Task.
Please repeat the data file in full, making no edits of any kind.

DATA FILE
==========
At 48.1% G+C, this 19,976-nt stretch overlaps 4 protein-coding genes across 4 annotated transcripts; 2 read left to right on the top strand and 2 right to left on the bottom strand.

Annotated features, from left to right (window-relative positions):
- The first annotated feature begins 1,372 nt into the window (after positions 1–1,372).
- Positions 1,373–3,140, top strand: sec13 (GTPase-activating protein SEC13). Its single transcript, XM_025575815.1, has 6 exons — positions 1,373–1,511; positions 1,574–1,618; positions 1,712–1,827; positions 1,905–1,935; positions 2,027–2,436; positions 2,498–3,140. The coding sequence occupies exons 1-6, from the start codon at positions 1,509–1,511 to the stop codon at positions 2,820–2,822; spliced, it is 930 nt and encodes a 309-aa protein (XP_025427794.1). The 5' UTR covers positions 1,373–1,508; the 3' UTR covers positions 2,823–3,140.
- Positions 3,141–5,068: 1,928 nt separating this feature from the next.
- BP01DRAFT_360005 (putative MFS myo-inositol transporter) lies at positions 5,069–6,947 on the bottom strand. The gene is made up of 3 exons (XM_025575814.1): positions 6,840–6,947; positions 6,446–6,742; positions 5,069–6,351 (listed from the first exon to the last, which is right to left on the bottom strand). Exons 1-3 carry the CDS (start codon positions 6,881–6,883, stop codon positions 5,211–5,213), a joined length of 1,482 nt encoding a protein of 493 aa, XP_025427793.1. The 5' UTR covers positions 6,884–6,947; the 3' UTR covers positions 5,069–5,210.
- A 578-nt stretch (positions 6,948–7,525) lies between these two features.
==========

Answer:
At 48.1% G+C, this 19,976-nt stretch overlaps 4 protein-coding genes across 4 annotated transcripts; 2 read left to right on the top strand and 2 right to left on the bottom strand.

Annotated features, from left to right (window-relative positions):
- The first annotated feature begins 1,372 nt into the window (after positions 1–1,372).
- Positions 1,373–3,140, top strand: sec13 (GTPase-activating protein SEC13). Its single transcript, XM_025575815.1, has 6 exons — positions 1,373–1,511; positions 1,574–1,618; positions 1,712–1,827; positions 1,905–1,935; positions 2,027–2,436; positions 2,498–3,140. The coding sequence occupies exons 1-6, from the start codon at positions 1,509–1,511 to the stop codon at positions 2,820–2,822; spliced, it is 930 nt and encodes a 309-aa protein (XP_025427794.1). The 5' UTR covers positions 1,373–1,508; the 3' UTR covers positions 2,823–3,140.
- Positions 3,141–5,068: 1,928 nt separating this feature from the next.
- BP01DRAFT_360005 (putative MFS myo-inositol transporter) lies at positions 5,069–6,947 on the bottom strand. The gene is made up of 3 exons (XM_025575814.1): positions 6,840–6,947; positions 6,446–6,742; positions 5,069–6,351 (listed from the first exon to the last, which is right to left on the bottom strand). Exons 1-3 carry the CDS (start codon positions 6,881–6,883, stop codon positions 5,211–5,213), a joined length of 1,482 nt encoding a protein of 493 aa, XP_025427793.1. The 5' UTR covers positions 6,884–6,947; the 3' UTR covers positions 5,069–5,210.
- A 578-nt stretch (positions 6,948–7,525) lies between these two features.